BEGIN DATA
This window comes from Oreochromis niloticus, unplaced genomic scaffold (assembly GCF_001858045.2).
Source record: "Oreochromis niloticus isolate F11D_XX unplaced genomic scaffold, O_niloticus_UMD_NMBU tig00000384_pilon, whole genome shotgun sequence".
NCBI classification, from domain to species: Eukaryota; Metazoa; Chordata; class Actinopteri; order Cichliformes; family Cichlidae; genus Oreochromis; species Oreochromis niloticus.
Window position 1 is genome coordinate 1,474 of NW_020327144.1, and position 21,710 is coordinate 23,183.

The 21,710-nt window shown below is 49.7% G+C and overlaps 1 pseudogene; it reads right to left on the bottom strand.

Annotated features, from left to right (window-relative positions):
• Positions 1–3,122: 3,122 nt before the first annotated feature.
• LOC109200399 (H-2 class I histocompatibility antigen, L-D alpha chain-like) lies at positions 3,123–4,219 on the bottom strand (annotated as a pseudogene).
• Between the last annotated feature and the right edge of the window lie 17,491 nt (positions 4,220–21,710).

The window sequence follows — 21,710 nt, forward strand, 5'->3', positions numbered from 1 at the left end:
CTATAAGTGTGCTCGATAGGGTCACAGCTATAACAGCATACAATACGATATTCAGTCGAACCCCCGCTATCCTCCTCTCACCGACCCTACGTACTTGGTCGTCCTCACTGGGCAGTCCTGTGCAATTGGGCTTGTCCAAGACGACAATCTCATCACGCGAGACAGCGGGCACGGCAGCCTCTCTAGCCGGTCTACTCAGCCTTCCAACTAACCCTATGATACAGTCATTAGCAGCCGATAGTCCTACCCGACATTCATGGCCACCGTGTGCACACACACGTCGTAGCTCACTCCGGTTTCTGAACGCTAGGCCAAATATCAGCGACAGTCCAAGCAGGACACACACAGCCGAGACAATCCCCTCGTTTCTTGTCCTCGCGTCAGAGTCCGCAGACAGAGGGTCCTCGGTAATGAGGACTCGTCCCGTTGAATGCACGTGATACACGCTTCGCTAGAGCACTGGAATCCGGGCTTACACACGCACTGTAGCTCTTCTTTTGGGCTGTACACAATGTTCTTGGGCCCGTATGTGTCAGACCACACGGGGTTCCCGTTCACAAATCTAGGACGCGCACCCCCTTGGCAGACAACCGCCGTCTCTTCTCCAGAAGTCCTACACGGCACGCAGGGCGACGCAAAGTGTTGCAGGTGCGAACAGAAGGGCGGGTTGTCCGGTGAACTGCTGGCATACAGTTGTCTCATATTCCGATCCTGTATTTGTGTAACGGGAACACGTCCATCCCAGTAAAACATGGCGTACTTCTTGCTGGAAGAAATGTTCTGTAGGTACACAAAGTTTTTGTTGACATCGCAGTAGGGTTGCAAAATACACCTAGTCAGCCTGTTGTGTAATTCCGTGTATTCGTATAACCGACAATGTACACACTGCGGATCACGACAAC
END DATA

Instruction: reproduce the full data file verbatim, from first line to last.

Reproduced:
This window comes from Oreochromis niloticus, unplaced genomic scaffold (assembly GCF_001858045.2).
Source record: "Oreochromis niloticus isolate F11D_XX unplaced genomic scaffold, O_niloticus_UMD_NMBU tig00000384_pilon, whole genome shotgun sequence".
NCBI classification, from domain to species: Eukaryota; Metazoa; Chordata; class Actinopteri; order Cichliformes; family Cichlidae; genus Oreochromis; species Oreochromis niloticus.
Window position 1 is genome coordinate 1,474 of NW_020327144.1, and position 21,710 is coordinate 23,183.

The 21,710-nt window shown below is 49.7% G+C and overlaps 1 pseudogene; it reads right to left on the bottom strand.

Annotated features, from left to right (window-relative positions):
• Positions 1–3,122: 3,122 nt before the first annotated feature.
• LOC109200399 (H-2 class I histocompatibility antigen, L-D alpha chain-like) lies at positions 3,123–4,219 on the bottom strand (annotated as a pseudogene).
• Between the last annotated feature and the right edge of the window lie 17,491 nt (positions 4,220–21,710).

The window sequence follows — 21,710 nt, forward strand, 5'->3', positions numbered from 1 at the left end:
CTATAAGTGTGCTCGATAGGGTCACAGCTATAACAGCATACAATACGATATTCAGTCGAACCCCCGCTATCCTCCTCTCACCGACCCTACGTACTTGGTCGTCCTCACTGGGCAGTCCTGTGCAATTGGGCTTGTCCAAGACGACAATCTCATCACGCGAGACAGCGGGCACGGCAGCCTCTCTAGCCGGTCTACTCAGCCTTCCAACTAACCCTATGATACAGTCATTAGCAGCCGATAGTCCTACCCGACATTCATGGCCACCGTGTGCACACACACGTCGTAGCTCACTCCGGTTTCTGAACGCTAGGCCAAATATCAGCGACAGTCCAAGCAGGACACACACAGCCGAGACAATCCCCTCGTTTCTTGTCCTCGCGTCAGAGTCCGCAGACAGAGGGTCCTCGGTAATGAGGACTCGTCCCGTTGAATGCACGTGATACACGCTTCGCTAGAGCACTGGAATCCGGGCTTACACACGCACTGTAGCTCTTCTTTTGGGCTGTACACAATGTTCTTGGGCCCGTATGTGTCAGACCACACGGGGTTCCCGTTCACAAATCTAGGACGCGCACCCCCTTGGCAGACAACCGCCGTCTCTTCTCCAGAAGTCCTACACGGCACGCAGGGCGACGCAAAGTGTTGCAGGTGCGAACAGAAGGGCGGGTTGTCCGGTGAACTGCTGGCATACAGTTGTCTCATATTCCGATCCTGTATTTGTGTAACGGGAACACGTCCATCCCAGTAAAACATGGCGTACTTCTTGCTGGAAGAAATGTTCTGTAGGTACACAAAGTTTTTGTTGACATCGCAGTAGGGTTGCAAAATACACCTAGTCAGCCTGTTGTGTAATTCCGTGTATTCGTATAACCGACAATGTACACACTGCGGATCACGACAAC